regards to: purchase price (grand piano-like
sound and touch for less than 1/10
the price of an acoustic grand piano);
maintenance (no tuning or maintenance
of any kind needed, ever--this compares
with $150.00 tunings at least twice
a year for an acoustic, and other
repairs); durability and reliability
(a digital should last indefinitely without
maintenance or repair of any kind--
my neighbor now owns my first digital,
a Korg C-800 console that I bought
new in 1989; it is still in perfect
condition and has never needed any
kind of maintenance or repair);
features (digitals have volume control
and a headphone jack so that you can play
them anytime, anywhere; they also have
things like instant record and playback,
computer connectivity, etc.);
enjoyment (digitals are more fun to
play than acoustic pianos); and so
forth.

The sound and touch of digitals is of
course not exactly the same as an
acoustic, but it is close enough for
all practical purposes.

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#697920 - 08/01/07 10:54 AM Re: How close are we to digital beating acoustic pianos?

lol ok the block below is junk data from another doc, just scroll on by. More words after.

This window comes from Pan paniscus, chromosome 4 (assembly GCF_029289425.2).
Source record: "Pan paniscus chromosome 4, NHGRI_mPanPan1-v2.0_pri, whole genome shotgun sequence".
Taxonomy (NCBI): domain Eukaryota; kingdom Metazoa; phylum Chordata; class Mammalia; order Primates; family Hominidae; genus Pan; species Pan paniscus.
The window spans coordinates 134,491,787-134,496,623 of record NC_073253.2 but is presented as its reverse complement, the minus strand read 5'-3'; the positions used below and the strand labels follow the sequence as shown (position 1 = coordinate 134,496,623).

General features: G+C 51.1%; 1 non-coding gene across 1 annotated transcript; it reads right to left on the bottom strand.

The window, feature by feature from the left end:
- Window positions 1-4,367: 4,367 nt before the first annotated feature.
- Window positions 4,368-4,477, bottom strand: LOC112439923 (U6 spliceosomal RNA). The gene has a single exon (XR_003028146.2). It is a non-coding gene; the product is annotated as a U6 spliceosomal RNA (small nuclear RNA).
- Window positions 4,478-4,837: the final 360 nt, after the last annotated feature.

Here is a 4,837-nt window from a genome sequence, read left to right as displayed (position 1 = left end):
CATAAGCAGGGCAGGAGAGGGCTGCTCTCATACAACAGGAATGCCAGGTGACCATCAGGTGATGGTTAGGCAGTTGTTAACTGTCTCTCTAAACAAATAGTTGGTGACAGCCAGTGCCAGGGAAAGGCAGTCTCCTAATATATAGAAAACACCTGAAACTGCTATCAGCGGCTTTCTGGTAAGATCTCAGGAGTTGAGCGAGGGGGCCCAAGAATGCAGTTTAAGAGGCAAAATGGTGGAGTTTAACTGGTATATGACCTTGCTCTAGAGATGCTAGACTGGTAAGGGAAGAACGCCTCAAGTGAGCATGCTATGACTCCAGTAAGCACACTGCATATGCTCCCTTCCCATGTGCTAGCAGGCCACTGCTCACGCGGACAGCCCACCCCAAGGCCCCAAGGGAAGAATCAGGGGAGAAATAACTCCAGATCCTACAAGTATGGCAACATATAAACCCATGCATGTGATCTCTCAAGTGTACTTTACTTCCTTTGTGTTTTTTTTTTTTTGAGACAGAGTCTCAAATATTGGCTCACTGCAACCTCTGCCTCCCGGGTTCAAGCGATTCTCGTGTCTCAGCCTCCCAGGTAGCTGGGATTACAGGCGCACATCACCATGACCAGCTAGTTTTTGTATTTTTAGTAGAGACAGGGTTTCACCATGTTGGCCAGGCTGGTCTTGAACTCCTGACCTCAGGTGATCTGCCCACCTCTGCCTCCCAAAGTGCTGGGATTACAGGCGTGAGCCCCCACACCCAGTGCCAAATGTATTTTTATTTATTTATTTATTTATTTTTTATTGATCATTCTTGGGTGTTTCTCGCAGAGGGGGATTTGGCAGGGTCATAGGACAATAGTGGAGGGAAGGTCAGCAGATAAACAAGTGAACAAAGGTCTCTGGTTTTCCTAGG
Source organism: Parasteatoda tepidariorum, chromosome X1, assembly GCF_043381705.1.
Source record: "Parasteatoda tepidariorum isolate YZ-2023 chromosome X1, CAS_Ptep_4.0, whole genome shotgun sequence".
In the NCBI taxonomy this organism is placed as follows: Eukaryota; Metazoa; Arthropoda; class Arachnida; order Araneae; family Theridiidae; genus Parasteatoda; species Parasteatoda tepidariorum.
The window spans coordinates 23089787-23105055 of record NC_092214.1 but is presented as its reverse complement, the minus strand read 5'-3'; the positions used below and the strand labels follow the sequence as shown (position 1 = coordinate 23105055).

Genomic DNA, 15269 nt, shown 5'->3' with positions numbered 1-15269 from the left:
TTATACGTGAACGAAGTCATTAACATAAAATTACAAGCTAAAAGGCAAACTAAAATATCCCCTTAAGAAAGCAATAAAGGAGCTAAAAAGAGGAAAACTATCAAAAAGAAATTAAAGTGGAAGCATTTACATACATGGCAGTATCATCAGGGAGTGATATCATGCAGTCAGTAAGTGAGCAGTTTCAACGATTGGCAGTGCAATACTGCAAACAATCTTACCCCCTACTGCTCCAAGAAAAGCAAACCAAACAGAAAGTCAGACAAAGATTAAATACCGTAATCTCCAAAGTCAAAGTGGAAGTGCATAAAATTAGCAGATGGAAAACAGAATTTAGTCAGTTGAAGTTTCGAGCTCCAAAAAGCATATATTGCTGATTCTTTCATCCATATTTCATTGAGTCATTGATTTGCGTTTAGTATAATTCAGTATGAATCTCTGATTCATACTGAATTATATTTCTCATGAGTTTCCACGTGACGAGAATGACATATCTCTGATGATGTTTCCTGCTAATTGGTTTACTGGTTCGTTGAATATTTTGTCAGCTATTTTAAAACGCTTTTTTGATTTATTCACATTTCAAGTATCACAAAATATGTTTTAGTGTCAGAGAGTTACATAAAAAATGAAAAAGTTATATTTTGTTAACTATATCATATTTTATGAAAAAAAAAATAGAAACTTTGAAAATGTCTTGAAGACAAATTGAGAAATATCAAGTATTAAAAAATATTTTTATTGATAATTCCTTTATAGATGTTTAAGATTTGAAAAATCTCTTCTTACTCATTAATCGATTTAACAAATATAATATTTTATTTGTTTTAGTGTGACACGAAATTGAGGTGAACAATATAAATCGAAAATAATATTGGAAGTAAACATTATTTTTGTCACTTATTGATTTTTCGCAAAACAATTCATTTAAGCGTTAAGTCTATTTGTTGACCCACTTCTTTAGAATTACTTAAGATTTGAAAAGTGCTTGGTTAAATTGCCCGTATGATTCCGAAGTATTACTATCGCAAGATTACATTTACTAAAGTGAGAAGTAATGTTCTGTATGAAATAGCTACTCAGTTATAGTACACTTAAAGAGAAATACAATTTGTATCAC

4sCompany Offline
Junior Member

Registered: 05/12/07
Posts: 18
Loc: San Francisco
What Gyro said.

I was looking at spending 10k on an acoustic piano, looked for 6 months. I love the acoustic instrument and one day, when circustance change (larger home), I have an acoustic in my home with a DP. But I recently came to realize with 3 piano players in the house a digital would be better. See my post on the CA91 I just bought. I imagine if you blind folded an average piano hack like me, it'd be challenging to tell the difference btwn an acoustic and CA91, at least initially. Good topic!